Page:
April 2014
Volume 55, Issue 13
ARVO Annual Meeting Abstract  |   April 2014
Ocular surface damage and migraine preclinical mouse models of photophobia
Author Affiliations & Notes
  • Anna Matynia
    Jules Stein Eye Institute, UCLA, Los Angeles, CA
  • Sachin Parikh
    Jules Stein Eye Institute, UCLA, Los Angeles, CA
  • Samer Habib
    Jules Stein Eye Institute, UCLA, Los Angeles, CA
  • Paul Kim
    Jules Stein Eye Institute, UCLA, Los Angeles, CA
  • Steven Nusinowitz
    Jules Stein Eye Institute, UCLA, Los Angeles, CA
  • Michael Gorin
    Jules Stein Eye Institute, UCLA, Los Angeles, CA
  • Footnotes
    Commercial Relationships Anna Matynia, None; Sachin Parikh, None; Samer Habib, None; Paul Kim, None; Steven Nusinowitz, None; Michael Gorin, None
  • Footnotes
    Support None
Investigative Ophthalmology & Visual Science April 2014, Vol.55, 5763. doi:
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      Anna Matynia, Sachin Parikh, Samer Habib, Paul Kim, Steven Nusinowitz, Michael Gorin; Ocular surface damage and migraine preclinical mouse models of photophobia. Invest. Ophthalmol. Vis. Sci. 2014;55(13):5763.

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      © ARVO (1962-2015); The Authors (2016-present)

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Purpose: Light sensitivity negatively impacts productivity and quality of life, and is a clinical problem of increasing concern and interest. As many as 50% of mild traumatic brain injury patients, 80% of migraine patients and many patients with ocular inflammation or trauma experience photoallodynia, a painful response to normal light. We aim to establish mouse models of ocular (corneal surface injury) and central (migraine) etiologies using light aversion as an endophenotype of photoallodynia, and ultimately use them to investigate molecular and neural mechanisms.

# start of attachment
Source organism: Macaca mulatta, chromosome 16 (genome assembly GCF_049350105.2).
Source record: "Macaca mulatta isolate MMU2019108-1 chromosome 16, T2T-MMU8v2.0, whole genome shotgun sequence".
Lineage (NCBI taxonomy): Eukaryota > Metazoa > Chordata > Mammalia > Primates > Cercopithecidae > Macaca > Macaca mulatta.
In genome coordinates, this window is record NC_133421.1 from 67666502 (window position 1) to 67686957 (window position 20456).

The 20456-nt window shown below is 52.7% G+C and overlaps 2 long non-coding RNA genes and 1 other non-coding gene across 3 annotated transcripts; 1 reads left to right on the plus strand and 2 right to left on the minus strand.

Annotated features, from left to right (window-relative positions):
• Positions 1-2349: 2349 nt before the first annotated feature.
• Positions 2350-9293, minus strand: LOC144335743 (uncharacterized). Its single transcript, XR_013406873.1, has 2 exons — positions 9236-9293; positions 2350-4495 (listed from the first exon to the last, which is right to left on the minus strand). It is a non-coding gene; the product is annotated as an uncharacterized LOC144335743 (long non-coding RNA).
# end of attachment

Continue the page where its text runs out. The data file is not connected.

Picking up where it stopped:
Methods: A customized light aversion behavioral test was used to assess photosensitivity in wild type and ipRGC-ablated mice with corneal application of benzalkonium chloride (BAC, ocular damage) or injection of nitroglycerin (NTG, migraine). Full-field electroretinography (ERG) was performed on NTG-injected animals. Corneal sensitivity was tested using von Frey Fibers.

Results: Corneal damage from BAC causes increased ipRGC-dependent light aversion (2% BAC, 1 day acute treatment, n=7). Lower levels of BAC (0.25%, n=5 and 0.50%, n=4) show a trend towards increased ipRGC-dependent light aversion after 1 day but not 7 days of treatment. There is a trend for decreased corneal sensitivity with 2% BAC (n=6 eyes) after 1 day but not with 0.25% (n=8 eyes) or 0.5% (n=10 eyes) after 7 days. Additional animals will be tested for light aversion and corneal sensitivity after BAC treatment. Mice with NTG-induced migraine (n=9) exhibit increased ipRGC-independent light aversion that is resistant to treatment with sumatriptan (n=8), a migraine medication. No differences in ERGs were observed using the same dose of NTG. Chronic treatment with NTG (n=6) compared to vehicle (n=6) does not sensitize light aversion.

Conclusions: These studies establish two clinically relevant mouse models of photoallodynia. In BAC-treated mice, light aversion may be an early symptom of damage. In migraine, the mechanisms that underlie light aversion may be different from other migraine symptoms such as headache. The results indicate that ipRGCs mediate some but not all forms of light aversion, indicating that more than one retinal-brain circuit can elicit light aversion. Their role in specific etiologies of photoallodynia may help elucidate these differential retinal-brain circuits and provide insights to potential clinical classification and management of photoallodynia.

Keywords: 531 ganglion cells • 486 cornea: tears/tear film/dry eye • 649 photoreceptors: visual performance  

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